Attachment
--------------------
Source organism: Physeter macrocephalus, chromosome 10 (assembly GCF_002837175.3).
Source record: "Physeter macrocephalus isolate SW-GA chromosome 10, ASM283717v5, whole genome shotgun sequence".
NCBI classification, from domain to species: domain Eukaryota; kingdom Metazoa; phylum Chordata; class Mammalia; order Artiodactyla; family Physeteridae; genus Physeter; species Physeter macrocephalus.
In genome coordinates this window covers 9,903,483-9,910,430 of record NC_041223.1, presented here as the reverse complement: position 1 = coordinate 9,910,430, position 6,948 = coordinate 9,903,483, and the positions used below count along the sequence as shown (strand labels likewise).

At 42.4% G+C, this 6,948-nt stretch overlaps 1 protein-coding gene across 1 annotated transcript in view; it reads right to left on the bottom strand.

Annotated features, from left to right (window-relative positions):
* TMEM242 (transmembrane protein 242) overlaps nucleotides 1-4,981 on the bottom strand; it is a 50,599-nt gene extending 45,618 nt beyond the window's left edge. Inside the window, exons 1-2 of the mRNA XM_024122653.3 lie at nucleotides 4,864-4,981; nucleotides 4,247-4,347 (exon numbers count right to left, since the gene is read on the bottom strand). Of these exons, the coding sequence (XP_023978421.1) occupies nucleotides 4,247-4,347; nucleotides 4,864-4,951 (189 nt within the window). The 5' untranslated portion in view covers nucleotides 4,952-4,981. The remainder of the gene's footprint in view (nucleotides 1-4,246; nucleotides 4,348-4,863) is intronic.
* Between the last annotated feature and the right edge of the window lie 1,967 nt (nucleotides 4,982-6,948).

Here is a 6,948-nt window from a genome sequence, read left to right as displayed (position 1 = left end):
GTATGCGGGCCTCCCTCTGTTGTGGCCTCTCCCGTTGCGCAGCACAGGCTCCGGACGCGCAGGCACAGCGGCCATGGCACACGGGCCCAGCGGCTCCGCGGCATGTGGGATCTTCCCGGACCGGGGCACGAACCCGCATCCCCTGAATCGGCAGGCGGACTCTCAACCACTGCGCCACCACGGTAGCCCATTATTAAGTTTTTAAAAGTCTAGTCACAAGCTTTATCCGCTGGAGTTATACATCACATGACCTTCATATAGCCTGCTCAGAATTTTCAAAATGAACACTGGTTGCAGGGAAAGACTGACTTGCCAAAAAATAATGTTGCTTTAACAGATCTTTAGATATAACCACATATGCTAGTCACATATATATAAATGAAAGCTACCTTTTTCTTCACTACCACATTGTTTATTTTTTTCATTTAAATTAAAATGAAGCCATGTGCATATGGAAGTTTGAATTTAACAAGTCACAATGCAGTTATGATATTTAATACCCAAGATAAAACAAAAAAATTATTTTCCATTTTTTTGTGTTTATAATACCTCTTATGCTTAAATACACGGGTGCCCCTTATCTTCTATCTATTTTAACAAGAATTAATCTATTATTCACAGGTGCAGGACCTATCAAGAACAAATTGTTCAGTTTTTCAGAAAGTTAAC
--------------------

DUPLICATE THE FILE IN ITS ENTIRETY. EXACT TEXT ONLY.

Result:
Source organism: Physeter macrocephalus, chromosome 10 (assembly GCF_002837175.3).
Source record: "Physeter macrocephalus isolate SW-GA chromosome 10, ASM283717v5, whole genome shotgun sequence".
NCBI classification, from domain to species: domain Eukaryota; kingdom Metazoa; phylum Chordata; class Mammalia; order Artiodactyla; family Physeteridae; genus Physeter; species Physeter macrocephalus.
In genome coordinates this window covers 9,903,483-9,910,430 of record NC_041223.1, presented here as the reverse complement: position 1 = coordinate 9,910,430, position 6,948 = coordinate 9,903,483, and the positions used below count along the sequence as shown (strand labels likewise).

At 42.4% G+C, this 6,948-nt stretch overlaps 1 protein-coding gene across 1 annotated transcript in view; it reads right to left on the bottom strand.

Annotated features, from left to right (window-relative positions):
* TMEM242 (transmembrane protein 242) overlaps nucleotides 1-4,981 on the bottom strand; it is a 50,599-nt gene extending 45,618 nt beyond the window's left edge. Inside the window, exons 1-2 of the mRNA XM_024122653.3 lie at nucleotides 4,864-4,981; nucleotides 4,247-4,347 (exon numbers count right to left, since the gene is read on the bottom strand). Of these exons, the coding sequence (XP_023978421.1) occupies nucleotides 4,247-4,347; nucleotides 4,864-4,951 (189 nt within the window). The 5' untranslated portion in view covers nucleotides 4,952-4,981. The remainder of the gene's footprint in view (nucleotides 1-4,246; nucleotides 4,348-4,863) is intronic.
* Between the last annotated feature and the right edge of the window lie 1,967 nt (nucleotides 4,982-6,948).

Here is a 6,948-nt window from a genome sequence, read left to right as displayed (position 1 = left end):
GTATGCGGGCCTCCCTCTGTTGTGGCCTCTCCCGTTGCGCAGCACAGGCTCCGGACGCGCAGGCACAGCGGCCATGGCACACGGGCCCAGCGGCTCCGCGGCATGTGGGATCTTCCCGGACCGGGGCACGAACCCGCATCCCCTGAATCGGCAGGCGGACTCTCAACCACTGCGCCACCACGGTAGCCCATTATTAAGTTTTTAAAAGTCTAGTCACAAGCTTTATCCGCTGGAGTTATACATCACATGACCTTCATATAGCCTGCTCAGAATTTTCAAAATGAACACTGGTTGCAGGGAAAGACTGACTTGCCAAAAAATAATGTTGCTTTAACAGATCTTTAGATATAACCACATATGCTAGTCACATATATATAAATGAAAGCTACCTTTTTCTTCACTACCACATTGTTTATTTTTTTCATTTAAATTAAAATGAAGCCATGTGCATATGGAAGTTTGAATTTAACAAGTCACAATGCAGTTATGATATTTAATACCCAAGATAAAACAAAAAAATTATTTTCCATTTTTTTGTGTTTATAATACCTCTTATGCTTAAATACACGGGTGCCCCTTATCTTCTATCTATTTTAACAAGAATTAATCTATTATTCACAGGTGCAGGACCTATCAAGAACAAATTGTTCAGTTTTTCAGAAAGTTAAC